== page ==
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Eagle Dream Begins at Home for McGowan

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Eagle Dream Begins at Home for McGowan

Michael Geib photo.

We don’t know if Kingsley McGowan will get a cap this weekend in the opening round of the Americas Rugby Championship, but it would be nice if he did.

McGowan, who starred for the High School All Americans, USA U20s, St. Mary’s, and now Trinity in Ireland, is from Houston and began his rugby journey at St. Thomas in Space City.

McGowan, who has been profiled a couple of times here on GoffRugbyReport (here about his comeback from injury, and here about his conversion to flyhalf at St. Mary’s), said making his first senior USA 15s assembly in his hometown is a special moment for him. 

“It is 100% a dream come true to even have the opportunity to earn my first cap in Houston,” said McGowan, who played just about every backline position for St. Mary’s but looks to be either a wing or outside center once he settles down. “Seven years ago I got my start playing rugby here, so to potentially get my first cap in my hometown would be unbelievable.”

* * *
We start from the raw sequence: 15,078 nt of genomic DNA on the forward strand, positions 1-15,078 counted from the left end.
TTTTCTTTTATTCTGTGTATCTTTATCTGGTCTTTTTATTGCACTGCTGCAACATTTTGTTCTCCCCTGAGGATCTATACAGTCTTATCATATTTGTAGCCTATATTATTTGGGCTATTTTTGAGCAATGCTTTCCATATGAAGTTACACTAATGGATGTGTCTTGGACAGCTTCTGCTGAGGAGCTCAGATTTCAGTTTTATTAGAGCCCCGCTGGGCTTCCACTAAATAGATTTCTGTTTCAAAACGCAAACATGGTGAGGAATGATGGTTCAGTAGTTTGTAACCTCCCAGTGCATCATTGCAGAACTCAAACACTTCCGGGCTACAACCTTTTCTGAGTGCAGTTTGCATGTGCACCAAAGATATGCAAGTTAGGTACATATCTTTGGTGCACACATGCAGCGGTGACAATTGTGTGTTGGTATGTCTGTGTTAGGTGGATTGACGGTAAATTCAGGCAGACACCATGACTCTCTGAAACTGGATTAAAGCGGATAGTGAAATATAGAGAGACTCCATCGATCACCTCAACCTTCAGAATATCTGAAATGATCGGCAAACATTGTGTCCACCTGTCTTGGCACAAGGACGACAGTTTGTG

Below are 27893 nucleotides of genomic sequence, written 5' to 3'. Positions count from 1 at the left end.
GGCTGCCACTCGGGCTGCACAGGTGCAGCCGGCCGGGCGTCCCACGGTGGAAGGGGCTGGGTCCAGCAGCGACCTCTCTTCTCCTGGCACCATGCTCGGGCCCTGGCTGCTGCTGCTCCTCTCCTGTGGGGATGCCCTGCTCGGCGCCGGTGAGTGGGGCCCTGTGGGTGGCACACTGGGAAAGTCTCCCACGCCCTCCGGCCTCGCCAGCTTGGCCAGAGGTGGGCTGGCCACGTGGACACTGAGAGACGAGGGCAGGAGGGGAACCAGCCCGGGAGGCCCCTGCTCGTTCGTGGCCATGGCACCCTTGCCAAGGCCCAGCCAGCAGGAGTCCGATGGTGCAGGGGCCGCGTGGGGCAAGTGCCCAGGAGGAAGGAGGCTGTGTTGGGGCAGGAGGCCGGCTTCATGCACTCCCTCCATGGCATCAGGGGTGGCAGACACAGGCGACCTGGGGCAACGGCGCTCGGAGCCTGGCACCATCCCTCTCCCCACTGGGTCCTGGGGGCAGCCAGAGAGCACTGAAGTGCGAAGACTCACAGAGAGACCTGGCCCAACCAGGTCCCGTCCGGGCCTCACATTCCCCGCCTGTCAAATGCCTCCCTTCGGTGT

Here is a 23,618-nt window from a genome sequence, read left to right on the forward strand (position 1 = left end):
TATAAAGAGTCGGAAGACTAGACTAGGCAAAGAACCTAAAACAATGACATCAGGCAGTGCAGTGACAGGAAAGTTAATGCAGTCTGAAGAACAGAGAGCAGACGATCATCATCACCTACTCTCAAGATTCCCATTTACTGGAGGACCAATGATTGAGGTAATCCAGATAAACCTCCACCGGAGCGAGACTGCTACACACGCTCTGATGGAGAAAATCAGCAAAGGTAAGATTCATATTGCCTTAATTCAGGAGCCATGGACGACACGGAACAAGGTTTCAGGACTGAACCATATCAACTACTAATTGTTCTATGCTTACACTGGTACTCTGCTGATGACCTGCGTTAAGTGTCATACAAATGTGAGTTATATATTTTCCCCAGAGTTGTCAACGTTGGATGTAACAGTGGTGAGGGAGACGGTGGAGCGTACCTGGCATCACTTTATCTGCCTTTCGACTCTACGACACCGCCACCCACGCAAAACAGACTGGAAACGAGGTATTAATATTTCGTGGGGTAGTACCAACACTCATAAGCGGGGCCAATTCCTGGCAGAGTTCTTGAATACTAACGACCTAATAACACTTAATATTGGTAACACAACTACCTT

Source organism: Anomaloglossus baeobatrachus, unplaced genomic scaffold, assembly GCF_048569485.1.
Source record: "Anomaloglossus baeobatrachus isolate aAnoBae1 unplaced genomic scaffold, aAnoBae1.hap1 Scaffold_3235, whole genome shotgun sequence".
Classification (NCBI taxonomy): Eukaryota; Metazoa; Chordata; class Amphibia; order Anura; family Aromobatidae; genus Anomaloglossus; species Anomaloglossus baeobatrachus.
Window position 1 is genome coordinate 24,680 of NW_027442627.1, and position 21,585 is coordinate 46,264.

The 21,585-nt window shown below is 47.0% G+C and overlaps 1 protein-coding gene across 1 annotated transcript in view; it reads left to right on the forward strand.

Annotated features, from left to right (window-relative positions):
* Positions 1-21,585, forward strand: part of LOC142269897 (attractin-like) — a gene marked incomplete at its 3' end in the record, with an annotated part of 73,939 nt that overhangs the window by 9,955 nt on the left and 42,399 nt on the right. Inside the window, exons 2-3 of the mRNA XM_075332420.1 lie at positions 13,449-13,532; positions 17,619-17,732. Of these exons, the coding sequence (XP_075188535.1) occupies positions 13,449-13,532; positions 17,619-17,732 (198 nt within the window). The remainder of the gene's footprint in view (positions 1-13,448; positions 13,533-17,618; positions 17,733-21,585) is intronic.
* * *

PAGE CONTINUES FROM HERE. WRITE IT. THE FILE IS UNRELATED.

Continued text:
McGowan, who was born with Amniotic Band Constriction, a condition that left him with only six fully-grown fingers, instead of ten, has a lot of work to do to break into this USA team, but with a new coach and a new World Cup cycle, this could the the ideal time to see what he has to offer.

“I’m hoping to show that I'm a quality player who can be effective in many different facets of the game,” McGowan told Goff Rugby Report. “My overall goal is to improve. Being in the high performance setup with access to the wealth of knowledge from the coaching staff is something you don't get consistently, so tapping into that on a daily basis is something I plan on doing to improve.”

After graduating from St. Mary’s, McGowan moved to Ireland to play with the Dublin University (Trinity) team. He has lined up with already-capped Tim Maupin, another St. Mary’s grad, and USA U20 player Conor Kearns. Trinity Head Coach Tony Smeeth used to coach the USA U19s and was an assistant coach for the senior Eagles, and has long been a friend to American rugby, finding places for several young athletes who went on to be Eagles. 

“I loved my time at Trinity,” enthused McGowan. “I met some really great people and genuinely loved being completely immersed in the Irish culture. The lads were all very welcoming and always made sure I was taken care of. I learned quite a bit on the defensive end at Trinity. A lot of technical items in terms of how to win the point of contact and things you can do to manipulate the point of contact. That new defensive awareness and spacial recognition is what I learned the most from Trinity which helped me a lot.”